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The Cambridge History of English and American Literature in 18 Volumes (1907–21).
Volume IX. From Steele and Addison to Pope and Swift.

X. Writers of Burlesque and Translators

§ 3. His Imitators in France and in England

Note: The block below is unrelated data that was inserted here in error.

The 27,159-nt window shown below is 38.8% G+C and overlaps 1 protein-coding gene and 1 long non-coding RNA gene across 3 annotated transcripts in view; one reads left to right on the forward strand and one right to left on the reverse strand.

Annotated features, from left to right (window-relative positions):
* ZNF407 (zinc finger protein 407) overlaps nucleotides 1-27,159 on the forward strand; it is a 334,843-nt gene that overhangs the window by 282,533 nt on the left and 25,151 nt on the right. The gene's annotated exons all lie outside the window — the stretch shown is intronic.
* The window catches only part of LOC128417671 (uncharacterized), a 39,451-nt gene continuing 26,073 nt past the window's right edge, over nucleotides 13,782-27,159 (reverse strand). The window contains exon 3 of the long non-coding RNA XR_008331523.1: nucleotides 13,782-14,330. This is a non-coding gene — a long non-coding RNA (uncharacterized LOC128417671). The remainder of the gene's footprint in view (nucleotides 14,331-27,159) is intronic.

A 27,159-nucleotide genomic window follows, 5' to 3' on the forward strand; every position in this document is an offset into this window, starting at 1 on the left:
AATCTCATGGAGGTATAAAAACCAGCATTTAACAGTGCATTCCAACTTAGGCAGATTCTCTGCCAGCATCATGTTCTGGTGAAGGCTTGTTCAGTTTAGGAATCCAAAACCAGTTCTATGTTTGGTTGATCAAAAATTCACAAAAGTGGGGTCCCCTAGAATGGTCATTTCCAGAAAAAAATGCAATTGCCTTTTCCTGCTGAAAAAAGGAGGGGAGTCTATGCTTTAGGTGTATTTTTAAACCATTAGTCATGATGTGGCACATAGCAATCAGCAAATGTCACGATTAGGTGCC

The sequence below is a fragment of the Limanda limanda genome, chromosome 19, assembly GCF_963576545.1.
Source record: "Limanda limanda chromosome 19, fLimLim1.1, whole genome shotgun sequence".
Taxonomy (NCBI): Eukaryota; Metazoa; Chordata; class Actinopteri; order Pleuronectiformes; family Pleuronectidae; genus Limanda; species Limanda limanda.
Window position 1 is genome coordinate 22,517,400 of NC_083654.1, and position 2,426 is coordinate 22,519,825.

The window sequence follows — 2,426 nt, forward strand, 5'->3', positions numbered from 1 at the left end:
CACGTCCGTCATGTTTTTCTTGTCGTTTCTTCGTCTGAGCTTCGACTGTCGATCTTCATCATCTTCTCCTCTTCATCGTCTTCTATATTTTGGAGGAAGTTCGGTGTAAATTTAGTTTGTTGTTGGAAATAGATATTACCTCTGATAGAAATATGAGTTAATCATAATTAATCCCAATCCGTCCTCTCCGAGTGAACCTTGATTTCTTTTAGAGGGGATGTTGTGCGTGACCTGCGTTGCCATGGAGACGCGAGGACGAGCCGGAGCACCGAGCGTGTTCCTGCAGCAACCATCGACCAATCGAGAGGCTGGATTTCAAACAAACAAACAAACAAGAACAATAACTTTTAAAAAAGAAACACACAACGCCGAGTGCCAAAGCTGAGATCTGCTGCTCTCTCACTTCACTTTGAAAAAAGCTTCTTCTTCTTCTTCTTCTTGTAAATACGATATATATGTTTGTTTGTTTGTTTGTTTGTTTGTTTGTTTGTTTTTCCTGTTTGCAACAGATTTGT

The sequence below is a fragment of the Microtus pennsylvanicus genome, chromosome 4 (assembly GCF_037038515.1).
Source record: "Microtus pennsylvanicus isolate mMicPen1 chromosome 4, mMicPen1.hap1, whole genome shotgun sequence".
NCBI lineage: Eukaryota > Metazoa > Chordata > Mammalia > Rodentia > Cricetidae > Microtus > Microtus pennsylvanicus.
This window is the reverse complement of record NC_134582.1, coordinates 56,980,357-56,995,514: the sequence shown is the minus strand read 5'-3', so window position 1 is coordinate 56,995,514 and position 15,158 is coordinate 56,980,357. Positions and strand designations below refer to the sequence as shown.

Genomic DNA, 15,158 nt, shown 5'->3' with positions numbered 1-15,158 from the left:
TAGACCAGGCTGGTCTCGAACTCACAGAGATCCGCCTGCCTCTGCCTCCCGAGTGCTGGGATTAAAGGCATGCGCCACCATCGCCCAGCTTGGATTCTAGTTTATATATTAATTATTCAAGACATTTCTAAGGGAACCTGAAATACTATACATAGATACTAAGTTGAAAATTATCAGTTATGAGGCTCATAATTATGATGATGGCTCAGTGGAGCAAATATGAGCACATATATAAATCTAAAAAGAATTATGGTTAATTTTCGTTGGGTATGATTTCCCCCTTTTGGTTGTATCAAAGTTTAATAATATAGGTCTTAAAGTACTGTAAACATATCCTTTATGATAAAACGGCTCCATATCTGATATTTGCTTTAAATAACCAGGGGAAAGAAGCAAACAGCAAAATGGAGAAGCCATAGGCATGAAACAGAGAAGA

The enthusiasm which Scarron’s experiment aroused made an easy conquest of courtier and scholar alike. From the capital, it spread to the provinces, and, though none of his imitators is worth remembrance, Scarron deserves his meed of praise. He did an ill thing supremely well. In facility and suppleness, his Virgile has never been surpassed. His humour, such as it is, is tireless and inexhaustible. Moreover, if he be happy in his raillery, his work, as French admirers have said, is not without some value as a piece of criticism. He touches with a light hand the weakness of the lachrymose hero. He turns the light of the prevailing “good sense” upon Vergil’s many simplicities, for which few will thank him; and, even in the very act of burlesque, he pays his victim the compliment of a scrupulously close adherence to his text.